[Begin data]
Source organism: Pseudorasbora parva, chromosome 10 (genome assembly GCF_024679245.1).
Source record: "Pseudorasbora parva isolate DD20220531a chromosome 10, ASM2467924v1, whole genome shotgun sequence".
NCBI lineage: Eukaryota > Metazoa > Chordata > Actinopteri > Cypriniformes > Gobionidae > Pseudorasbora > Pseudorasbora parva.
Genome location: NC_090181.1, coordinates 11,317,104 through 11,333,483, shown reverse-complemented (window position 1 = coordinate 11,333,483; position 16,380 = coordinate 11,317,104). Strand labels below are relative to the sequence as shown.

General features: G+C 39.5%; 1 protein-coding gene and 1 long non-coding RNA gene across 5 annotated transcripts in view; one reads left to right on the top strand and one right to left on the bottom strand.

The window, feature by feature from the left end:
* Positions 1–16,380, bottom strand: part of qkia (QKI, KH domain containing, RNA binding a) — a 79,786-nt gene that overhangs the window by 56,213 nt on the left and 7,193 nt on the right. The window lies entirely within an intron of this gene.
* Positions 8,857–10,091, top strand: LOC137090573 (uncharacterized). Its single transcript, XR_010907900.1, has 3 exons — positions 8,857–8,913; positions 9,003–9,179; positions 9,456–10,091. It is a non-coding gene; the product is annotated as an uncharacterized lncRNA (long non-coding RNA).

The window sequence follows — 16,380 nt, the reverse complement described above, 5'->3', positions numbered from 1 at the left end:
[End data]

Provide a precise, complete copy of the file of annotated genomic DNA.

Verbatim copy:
Source organism: Pseudorasbora parva, chromosome 10 (genome assembly GCF_024679245.1).
Source record: "Pseudorasbora parva isolate DD20220531a chromosome 10, ASM2467924v1, whole genome shotgun sequence".
NCBI lineage: Eukaryota > Metazoa > Chordata > Actinopteri > Cypriniformes > Gobionidae > Pseudorasbora > Pseudorasbora parva.
Genome location: NC_090181.1, coordinates 11,317,104 through 11,333,483, shown reverse-complemented (window position 1 = coordinate 11,333,483; position 16,380 = coordinate 11,317,104). Strand labels below are relative to the sequence as shown.

General features: G+C 39.5%; 1 protein-coding gene and 1 long non-coding RNA gene across 5 annotated transcripts in view; one reads left to right on the top strand and one right to left on the bottom strand.

The window, feature by feature from the left end:
* Positions 1–16,380, bottom strand: part of qkia (QKI, KH domain containing, RNA binding a) — a 79,786-nt gene that overhangs the window by 56,213 nt on the left and 7,193 nt on the right. The window lies entirely within an intron of this gene.
* Positions 8,857–10,091, top strand: LOC137090573 (uncharacterized). Its single transcript, XR_010907900.1, has 3 exons — positions 8,857–8,913; positions 9,003–9,179; positions 9,456–10,091. It is a non-coding gene; the product is annotated as an uncharacterized lncRNA (long non-coding RNA).

The window sequence follows — 16,380 nt, the reverse complement described above, 5'->3', positions numbered from 1 at the left end: